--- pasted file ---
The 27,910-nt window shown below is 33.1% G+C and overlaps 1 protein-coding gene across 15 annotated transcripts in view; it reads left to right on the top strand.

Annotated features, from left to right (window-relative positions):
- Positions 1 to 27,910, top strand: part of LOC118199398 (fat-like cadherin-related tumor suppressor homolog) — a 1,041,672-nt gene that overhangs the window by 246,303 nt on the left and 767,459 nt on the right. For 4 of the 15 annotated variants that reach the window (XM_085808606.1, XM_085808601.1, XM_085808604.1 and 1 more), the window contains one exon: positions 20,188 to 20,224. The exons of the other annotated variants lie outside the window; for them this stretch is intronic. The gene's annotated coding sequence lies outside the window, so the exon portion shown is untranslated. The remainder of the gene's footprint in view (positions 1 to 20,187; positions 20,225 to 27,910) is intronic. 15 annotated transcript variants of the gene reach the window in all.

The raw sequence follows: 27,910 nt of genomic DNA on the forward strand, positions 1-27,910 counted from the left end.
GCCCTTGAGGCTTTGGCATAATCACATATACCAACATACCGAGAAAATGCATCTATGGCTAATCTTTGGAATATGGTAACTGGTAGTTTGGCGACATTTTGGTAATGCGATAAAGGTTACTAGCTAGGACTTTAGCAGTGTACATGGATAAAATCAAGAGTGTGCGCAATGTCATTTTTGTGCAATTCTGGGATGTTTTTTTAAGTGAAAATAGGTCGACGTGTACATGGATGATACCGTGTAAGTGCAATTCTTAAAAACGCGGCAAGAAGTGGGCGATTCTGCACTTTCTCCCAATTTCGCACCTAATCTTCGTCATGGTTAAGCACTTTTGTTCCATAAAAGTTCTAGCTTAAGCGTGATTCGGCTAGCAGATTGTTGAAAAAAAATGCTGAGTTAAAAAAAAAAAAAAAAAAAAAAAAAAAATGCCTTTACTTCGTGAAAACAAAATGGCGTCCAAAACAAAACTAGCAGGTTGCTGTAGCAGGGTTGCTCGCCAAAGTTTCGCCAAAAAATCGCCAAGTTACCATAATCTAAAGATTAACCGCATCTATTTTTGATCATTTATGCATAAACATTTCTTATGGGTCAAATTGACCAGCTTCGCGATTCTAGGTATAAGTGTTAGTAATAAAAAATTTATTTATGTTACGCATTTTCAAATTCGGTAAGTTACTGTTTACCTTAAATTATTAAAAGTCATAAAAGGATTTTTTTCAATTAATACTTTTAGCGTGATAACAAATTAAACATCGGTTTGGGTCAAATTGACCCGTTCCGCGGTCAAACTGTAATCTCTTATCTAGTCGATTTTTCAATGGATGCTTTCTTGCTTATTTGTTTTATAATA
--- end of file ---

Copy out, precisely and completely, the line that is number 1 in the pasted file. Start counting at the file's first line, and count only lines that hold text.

The 27,910-nt window shown below is 33.1% G+C and overlaps 1 protein-coding gene across 15 annotated transcripts in view; it reads left to right on the top strand.